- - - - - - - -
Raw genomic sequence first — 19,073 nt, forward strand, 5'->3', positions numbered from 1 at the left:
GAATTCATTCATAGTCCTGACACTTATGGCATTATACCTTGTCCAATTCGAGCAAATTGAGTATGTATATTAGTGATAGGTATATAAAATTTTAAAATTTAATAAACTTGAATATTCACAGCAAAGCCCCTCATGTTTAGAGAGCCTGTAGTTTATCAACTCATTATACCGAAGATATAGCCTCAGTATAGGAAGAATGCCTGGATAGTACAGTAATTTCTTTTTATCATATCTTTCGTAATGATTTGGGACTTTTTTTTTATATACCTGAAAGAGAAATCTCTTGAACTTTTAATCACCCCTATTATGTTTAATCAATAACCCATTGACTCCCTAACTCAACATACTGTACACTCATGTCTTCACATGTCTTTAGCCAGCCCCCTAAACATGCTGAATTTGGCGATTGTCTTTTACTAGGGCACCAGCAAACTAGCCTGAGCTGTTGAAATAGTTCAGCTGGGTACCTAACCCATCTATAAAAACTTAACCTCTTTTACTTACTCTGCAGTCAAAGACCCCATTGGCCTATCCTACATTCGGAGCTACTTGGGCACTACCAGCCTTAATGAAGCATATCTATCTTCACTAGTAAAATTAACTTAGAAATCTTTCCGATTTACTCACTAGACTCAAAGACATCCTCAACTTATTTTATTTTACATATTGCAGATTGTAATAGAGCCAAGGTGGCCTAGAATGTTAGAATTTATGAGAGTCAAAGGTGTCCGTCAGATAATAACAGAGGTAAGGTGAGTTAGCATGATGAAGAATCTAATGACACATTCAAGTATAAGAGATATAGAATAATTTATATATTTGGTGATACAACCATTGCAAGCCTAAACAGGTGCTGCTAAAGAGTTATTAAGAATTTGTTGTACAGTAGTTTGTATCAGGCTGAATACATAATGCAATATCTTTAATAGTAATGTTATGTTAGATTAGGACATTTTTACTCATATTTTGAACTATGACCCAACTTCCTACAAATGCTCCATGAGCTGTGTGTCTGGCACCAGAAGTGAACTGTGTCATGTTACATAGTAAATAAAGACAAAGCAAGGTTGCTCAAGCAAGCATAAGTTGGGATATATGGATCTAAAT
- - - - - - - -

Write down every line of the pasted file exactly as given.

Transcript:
Raw genomic sequence first — 19,073 nt, forward strand, 5'->3', positions numbered from 1 at the left:
GAATTCATTCATAGTCCTGACACTTATGGCATTATACCTTGTCCAATTCGAGCAAATTGAGTATGTATATTAGTGATAGGTATATAAAATTTTAAAATTTAATAAACTTGAATATTCACAGCAAAGCCCCTCATGTTTAGAGAGCCTGTAGTTTATCAACTCATTATACCGAAGATATAGCCTCAGTATAGGAAGAATGCCTGGATAGTACAGTAATTTCTTTTTATCATATCTTTCGTAATGATTTGGGACTTTTTTTTTATATACCTGAAAGAGAAATCTCTTGAACTTTTAATCACCCCTATTATGTTTAATCAATAACCCATTGACTCCCTAACTCAACATACTGTACACTCATGTCTTCACATGTCTTTAGCCAGCCCCCTAAACATGCTGAATTTGGCGATTGTCTTTTACTAGGGCACCAGCAAACTAGCCTGAGCTGTTGAAATAGTTCAGCTGGGTACCTAACCCATCTATAAAAACTTAACCTCTTTTACTTACTCTGCAGTCAAAGACCCCATTGGCCTATCCTACATTCGGAGCTACTTGGGCACTACCAGCCTTAATGAAGCATATCTATCTTCACTAGTAAAATTAACTTAGAAATCTTTCCGATTTACTCACTAGACTCAAAGACATCCTCAACTTATTTTATTTTACATATTGCAGATTGTAATAGAGCCAAGGTGGCCTAGAATGTTAGAATTTATGAGAGTCAAAGGTGTCCGTCAGATAATAACAGAGGTAAGGTGAGTTAGCATGATGAAGAATCTAATGACACATTCAAGTATAAGAGATATAGAATAATTTATATATTTGGTGATACAACCATTGCAAGCCTAAACAGGTGCTGCTAAAGAGTTATTAAGAATTTGTTGTACAGTAGTTTGTATCAGGCTGAATACATAATGCAATATCTTTAATAGTAATGTTATGTTAGATTAGGACATTTTTACTCATATTTTGAACTATGACCCAACTTCCTACAAATGCTCCATGAGCTGTGTGTCTGGCACCAGAAGTGAACTGTGTCATGTTACATAGTAAATAAAGACAAAGCAAGGTTGCTCAAGCAAGCATAAGTTGGGATATATGGATCTAAAT